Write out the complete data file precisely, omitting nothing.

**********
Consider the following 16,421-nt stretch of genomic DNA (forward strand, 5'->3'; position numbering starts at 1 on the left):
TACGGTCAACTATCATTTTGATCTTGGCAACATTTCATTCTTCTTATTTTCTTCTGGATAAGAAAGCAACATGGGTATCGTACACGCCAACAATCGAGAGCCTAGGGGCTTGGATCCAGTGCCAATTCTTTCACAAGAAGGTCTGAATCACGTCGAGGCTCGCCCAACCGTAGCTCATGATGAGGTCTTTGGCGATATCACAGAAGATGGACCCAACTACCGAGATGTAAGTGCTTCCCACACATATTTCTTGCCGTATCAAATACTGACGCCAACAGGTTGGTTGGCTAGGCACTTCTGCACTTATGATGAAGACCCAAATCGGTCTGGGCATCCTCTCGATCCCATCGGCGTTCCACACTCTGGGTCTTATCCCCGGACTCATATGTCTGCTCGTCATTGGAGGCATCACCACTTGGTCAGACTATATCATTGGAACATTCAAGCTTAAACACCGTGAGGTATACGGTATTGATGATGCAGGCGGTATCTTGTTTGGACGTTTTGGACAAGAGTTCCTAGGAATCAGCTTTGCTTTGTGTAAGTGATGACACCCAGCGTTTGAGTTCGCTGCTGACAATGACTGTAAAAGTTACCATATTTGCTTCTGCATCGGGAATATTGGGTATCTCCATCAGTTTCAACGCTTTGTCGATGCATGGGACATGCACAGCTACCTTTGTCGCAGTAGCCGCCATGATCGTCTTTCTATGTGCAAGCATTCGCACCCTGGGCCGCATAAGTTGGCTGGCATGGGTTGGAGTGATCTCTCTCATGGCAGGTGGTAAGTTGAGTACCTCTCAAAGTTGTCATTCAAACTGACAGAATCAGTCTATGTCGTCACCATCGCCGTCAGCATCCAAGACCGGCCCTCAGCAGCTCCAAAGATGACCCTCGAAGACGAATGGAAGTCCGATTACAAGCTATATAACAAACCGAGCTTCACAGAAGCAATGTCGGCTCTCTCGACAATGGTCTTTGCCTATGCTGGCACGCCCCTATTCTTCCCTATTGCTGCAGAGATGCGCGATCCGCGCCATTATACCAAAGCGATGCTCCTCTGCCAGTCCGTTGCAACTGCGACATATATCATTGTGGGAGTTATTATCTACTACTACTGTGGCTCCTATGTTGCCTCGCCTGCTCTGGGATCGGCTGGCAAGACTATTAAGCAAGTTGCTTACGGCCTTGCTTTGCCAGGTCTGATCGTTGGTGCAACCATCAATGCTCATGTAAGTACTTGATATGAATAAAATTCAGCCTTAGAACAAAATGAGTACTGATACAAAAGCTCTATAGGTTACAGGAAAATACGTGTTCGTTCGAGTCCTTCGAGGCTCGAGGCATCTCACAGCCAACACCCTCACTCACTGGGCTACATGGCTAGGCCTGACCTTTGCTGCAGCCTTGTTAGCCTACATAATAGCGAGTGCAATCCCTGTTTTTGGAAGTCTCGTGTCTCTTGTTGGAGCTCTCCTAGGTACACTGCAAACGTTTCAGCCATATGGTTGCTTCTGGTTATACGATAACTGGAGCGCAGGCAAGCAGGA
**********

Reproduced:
Consider the following 16,421-nt stretch of genomic DNA (forward strand, 5'->3'; position numbering starts at 1 on the left):
TACGGTCAACTATCATTTTGATCTTGGCAACATTTCATTCTTCTTATTTTCTTCTGGATAAGAAAGCAACATGGGTATCGTACACGCCAACAATCGAGAGCCTAGGGGCTTGGATCCAGTGCCAATTCTTTCACAAGAAGGTCTGAATCACGTCGAGGCTCGCCCAACCGTAGCTCATGATGAGGTCTTTGGCGATATCACAGAAGATGGACCCAACTACCGAGATGTAAGTGCTTCCCACACATATTTCTTGCCGTATCAAATACTGACGCCAACAGGTTGGTTGGCTAGGCACTTCTGCACTTATGATGAAGACCCAAATCGGTCTGGGCATCCTCTCGATCCCATCGGCGTTCCACACTCTGGGTCTTATCCCCGGACTCATATGTCTGCTCGTCATTGGAGGCATCACCACTTGGTCAGACTATATCATTGGAACATTCAAGCTTAAACACCGTGAGGTATACGGTATTGATGATGCAGGCGGTATCTTGTTTGGACGTTTTGGACAAGAGTTCCTAGGAATCAGCTTTGCTTTGTGTAAGTGATGACACCCAGCGTTTGAGTTCGCTGCTGACAATGACTGTAAAAGTTACCATATTTGCTTCTGCATCGGGAATATTGGGTATCTCCATCAGTTTCAACGCTTTGTCGATGCATGGGACATGCACAGCTACCTTTGTCGCAGTAGCCGCCATGATCGTCTTTCTATGTGCAAGCATTCGCACCCTGGGCCGCATAAGTTGGCTGGCATGGGTTGGAGTGATCTCTCTCATGGCAGGTGGTAAGTTGAGTACCTCTCAAAGTTGTCATTCAAACTGACAGAATCAGTCTATGTCGTCACCATCGCCGTCAGCATCCAAGACCGGCCCTCAGCAGCTCCAAAGATGACCCTCGAAGACGAATGGAAGTCCGATTACAAGCTATATAACAAACCGAGCTTCACAGAAGCAATGTCGGCTCTCTCGACAATGGTCTTTGCCTATGCTGGCACGCCCCTATTCTTCCCTATTGCTGCAGAGATGCGCGATCCGCGCCATTATACCAAAGCGATGCTCCTCTGCCAGTCCGTTGCAACTGCGACATATATCATTGTGGGAGTTATTATCTACTACTACTGTGGCTCCTATGTTGCCTCGCCTGCTCTGGGATCGGCTGGCAAGACTATTAAGCAAGTTGCTTACGGCCTTGCTTTGCCAGGTCTGATCGTTGGTGCAACCATCAATGCTCATGTAAGTACTTGATATGAATAAAATTCAGCCTTAGAACAAAATGAGTACTGATACAAAAGCTCTATAGGTTACAGGAAAATACGTGTTCGTTCGAGTCCTTCGAGGCTCGAGGCATCTCACAGCCAACACCCTCACTCACTGGGCTACATGGCTAGGCCTGACCTTTGCTGCAGCCTTGTTAGCCTACATAATAGCGAGTGCAATCCCTGTTTTTGGAAGTCTCGTGTCTCTTGTTGGAGCTCTCCTAGGTACACTGCAAACGTTTCAGCCATATGGTTGCTTCTGGTTATACGATAACTGGAGCGCAGGCAAGCAGGA